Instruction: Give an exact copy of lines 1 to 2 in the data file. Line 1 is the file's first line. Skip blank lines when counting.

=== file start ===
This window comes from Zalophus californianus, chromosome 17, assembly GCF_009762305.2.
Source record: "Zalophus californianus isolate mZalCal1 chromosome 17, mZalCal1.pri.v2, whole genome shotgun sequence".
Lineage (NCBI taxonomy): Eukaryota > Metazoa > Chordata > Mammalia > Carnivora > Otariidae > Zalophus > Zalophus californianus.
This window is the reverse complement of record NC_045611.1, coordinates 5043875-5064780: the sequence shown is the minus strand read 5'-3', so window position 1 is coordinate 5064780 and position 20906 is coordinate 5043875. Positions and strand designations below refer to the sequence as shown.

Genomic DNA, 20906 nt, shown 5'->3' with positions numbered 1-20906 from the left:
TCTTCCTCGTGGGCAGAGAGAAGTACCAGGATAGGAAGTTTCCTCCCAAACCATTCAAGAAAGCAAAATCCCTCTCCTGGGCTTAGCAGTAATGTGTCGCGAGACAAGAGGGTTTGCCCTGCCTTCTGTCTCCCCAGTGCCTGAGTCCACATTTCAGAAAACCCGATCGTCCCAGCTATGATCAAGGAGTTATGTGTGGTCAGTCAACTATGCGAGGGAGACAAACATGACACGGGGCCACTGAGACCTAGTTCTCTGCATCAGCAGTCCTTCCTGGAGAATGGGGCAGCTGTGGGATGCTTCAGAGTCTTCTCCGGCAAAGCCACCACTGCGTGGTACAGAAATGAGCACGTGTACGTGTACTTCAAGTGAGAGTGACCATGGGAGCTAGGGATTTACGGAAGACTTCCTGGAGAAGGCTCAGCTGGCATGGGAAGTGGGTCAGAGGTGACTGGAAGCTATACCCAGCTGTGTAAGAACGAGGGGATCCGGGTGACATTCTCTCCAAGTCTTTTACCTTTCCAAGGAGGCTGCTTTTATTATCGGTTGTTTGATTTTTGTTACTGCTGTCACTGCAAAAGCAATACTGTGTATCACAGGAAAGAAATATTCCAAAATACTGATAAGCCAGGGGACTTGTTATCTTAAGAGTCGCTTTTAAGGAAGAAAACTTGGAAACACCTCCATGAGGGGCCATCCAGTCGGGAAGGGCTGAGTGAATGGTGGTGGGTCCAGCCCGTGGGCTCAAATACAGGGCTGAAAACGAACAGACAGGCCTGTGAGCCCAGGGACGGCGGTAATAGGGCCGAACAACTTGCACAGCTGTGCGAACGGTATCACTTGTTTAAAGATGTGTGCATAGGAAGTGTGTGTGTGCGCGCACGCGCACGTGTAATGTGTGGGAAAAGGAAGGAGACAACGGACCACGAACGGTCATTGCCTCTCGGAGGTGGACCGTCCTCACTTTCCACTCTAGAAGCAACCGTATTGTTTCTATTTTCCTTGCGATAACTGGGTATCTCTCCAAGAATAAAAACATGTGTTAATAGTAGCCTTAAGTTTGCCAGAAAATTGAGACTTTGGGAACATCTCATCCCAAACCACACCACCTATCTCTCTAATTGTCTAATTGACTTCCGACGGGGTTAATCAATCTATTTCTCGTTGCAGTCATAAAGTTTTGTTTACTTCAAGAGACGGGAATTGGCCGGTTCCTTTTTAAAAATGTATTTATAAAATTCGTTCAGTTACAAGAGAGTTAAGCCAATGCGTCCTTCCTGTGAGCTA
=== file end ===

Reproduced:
This window comes from Zalophus californianus, chromosome 17, assembly GCF_009762305.2.
Source record: "Zalophus californianus isolate mZalCal1 chromosome 17, mZalCal1.pri.v2, whole genome shotgun sequence".